The area’s name comes from an old mill used in ancient times to grind wheat and is standing behind Piazza Tasso, where two rivers cut down the Valley: Casarlano and St. Antonino.
The beginnings of the Valley date back 35 000 years. It was formed after the violent eruption of Campi Flegrei, which covered the area with debris, and spring streams carved their way, cutting a narrow gorge into the sea. At the bottom of this Valley was built a mill that operated in the stream’s waters to grind the local people’s grain. The Mill also fed a sawmill, in which local artisans processed timber from cherry, olive, and walnut wood. In addition, there was a fountain where the women were gathering; this fountain was used not only for washing but also as a no-go place for exchanging information (gossiping).
The Valley of the Mills in Sorrento,
The canyon ends, where the two rivers flow into the sea, the port of Sorrento is built, which today is called Marina Piccola.
Also used this same place to extract dip, an excellent building stone used to build many of the houses and streets in the Sorrentino Peninsula that still exist these days.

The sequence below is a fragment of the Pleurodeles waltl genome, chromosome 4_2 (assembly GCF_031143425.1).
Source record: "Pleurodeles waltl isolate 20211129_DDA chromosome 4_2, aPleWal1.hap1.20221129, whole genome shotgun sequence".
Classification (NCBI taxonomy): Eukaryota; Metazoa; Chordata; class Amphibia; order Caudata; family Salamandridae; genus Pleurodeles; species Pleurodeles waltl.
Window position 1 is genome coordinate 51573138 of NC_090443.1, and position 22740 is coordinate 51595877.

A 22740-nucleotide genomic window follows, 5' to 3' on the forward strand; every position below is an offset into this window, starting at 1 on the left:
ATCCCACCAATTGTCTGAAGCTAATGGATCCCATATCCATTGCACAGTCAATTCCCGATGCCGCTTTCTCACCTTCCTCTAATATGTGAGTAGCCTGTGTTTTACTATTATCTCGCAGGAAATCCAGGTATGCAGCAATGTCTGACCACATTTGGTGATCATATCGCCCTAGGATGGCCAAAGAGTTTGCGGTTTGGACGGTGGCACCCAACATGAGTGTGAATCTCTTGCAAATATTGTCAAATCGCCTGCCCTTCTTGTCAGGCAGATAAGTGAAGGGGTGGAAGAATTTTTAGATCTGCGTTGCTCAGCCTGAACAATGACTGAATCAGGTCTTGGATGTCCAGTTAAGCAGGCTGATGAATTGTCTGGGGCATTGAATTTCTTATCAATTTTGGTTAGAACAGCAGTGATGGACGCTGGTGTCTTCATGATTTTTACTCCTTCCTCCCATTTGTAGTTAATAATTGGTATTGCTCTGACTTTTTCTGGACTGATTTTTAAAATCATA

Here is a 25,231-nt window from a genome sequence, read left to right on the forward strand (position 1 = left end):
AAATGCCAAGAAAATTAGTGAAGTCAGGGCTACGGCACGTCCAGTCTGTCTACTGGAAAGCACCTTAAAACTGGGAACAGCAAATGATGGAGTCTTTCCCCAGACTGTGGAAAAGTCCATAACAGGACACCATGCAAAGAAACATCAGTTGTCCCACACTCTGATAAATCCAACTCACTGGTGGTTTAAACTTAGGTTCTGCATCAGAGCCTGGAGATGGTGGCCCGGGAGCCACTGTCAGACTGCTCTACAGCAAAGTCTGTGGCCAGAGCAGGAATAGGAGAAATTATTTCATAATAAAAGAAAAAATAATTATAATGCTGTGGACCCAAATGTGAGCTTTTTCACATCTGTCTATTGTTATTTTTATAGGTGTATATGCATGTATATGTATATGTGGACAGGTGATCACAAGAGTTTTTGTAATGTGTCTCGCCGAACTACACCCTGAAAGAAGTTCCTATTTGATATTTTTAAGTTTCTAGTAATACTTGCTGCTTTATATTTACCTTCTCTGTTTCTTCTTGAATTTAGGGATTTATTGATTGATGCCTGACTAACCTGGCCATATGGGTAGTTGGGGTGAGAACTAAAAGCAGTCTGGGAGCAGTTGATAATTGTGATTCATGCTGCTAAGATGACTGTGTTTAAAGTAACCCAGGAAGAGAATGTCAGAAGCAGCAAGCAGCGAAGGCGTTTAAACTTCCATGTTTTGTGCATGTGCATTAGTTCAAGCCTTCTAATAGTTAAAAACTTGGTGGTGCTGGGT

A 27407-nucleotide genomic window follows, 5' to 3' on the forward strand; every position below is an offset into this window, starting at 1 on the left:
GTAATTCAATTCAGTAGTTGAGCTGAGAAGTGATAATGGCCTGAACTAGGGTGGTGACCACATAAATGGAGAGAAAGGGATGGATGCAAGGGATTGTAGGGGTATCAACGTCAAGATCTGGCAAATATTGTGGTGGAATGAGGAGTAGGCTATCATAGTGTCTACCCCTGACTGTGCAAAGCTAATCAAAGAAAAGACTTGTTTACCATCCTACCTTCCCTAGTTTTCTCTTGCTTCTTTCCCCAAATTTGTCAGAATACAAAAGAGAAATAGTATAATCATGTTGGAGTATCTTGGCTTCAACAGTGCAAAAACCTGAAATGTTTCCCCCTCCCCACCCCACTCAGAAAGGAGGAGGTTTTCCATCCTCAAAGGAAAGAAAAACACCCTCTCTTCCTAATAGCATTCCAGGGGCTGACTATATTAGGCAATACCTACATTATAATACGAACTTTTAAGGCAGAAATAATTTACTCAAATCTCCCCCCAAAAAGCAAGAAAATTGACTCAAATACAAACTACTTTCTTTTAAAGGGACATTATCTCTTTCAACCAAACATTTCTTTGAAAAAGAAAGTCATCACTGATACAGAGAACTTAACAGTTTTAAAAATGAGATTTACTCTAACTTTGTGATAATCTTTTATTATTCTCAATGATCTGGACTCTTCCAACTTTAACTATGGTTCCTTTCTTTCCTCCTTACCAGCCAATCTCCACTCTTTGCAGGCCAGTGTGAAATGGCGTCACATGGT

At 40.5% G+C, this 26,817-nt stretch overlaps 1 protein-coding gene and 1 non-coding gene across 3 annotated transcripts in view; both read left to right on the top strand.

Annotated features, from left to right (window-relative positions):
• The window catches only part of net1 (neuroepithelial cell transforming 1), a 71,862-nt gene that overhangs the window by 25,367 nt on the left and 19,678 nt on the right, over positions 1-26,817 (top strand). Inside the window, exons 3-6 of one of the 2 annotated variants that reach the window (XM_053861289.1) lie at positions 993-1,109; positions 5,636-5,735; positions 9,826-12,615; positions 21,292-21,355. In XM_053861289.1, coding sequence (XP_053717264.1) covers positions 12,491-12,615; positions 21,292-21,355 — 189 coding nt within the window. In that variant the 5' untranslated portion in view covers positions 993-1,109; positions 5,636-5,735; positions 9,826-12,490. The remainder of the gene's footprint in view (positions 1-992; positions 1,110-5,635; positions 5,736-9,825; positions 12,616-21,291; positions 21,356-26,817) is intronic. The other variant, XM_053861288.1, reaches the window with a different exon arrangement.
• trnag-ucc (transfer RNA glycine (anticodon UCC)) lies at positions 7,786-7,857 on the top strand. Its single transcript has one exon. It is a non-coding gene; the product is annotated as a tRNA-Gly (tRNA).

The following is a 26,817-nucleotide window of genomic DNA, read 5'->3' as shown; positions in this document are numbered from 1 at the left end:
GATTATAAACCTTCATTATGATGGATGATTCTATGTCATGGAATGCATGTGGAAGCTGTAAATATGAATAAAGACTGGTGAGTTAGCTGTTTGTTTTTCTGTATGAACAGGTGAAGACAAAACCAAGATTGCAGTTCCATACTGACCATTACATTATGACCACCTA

The Mill remained in operation until the beginning of the 19thcentury. In1866, Piazza (Square)Tasso was built, filling the part of the Valley leading to the port, so the Mill remained isolated. The building was closed and abandoned in1940.
Due to the filling of part of the Valley, the increase in humidity and lack of wind makes any form of human residence impossible, allowing a rare variety of ferns and shrubs with capers to grow and take over the buildings. The result is a unique and mysterious scenario in one of the most photographed abandoned places in the world.
The Mill before the restoration
Photos: source Internet
Photos: source Internet
As Tasso Square rises, the Valley remains isolated, and all communication roads are closed. On the way to the port, there is only one iron gate left, which leads to a tunnel that you can reach, but unfortunately, the land in the Valley is private property, and access to it is restricted.
Photo by Sommer Giorgio 1834-1914 N.1153 Vallate di Sorrento Napoli
The mill building was purchased in 2012 by a company that began restoration work soon blocked by the municipality. Currently, the landscape of one of Sorrento’s most famous landmarks has been completely changed. There are mixed feelings among residents about the restoration of this site: some disagree, while others fully support the mill restoration project. In their opinion, this will open up another tourist site to visit in Sorrento.
From Sorrento with Love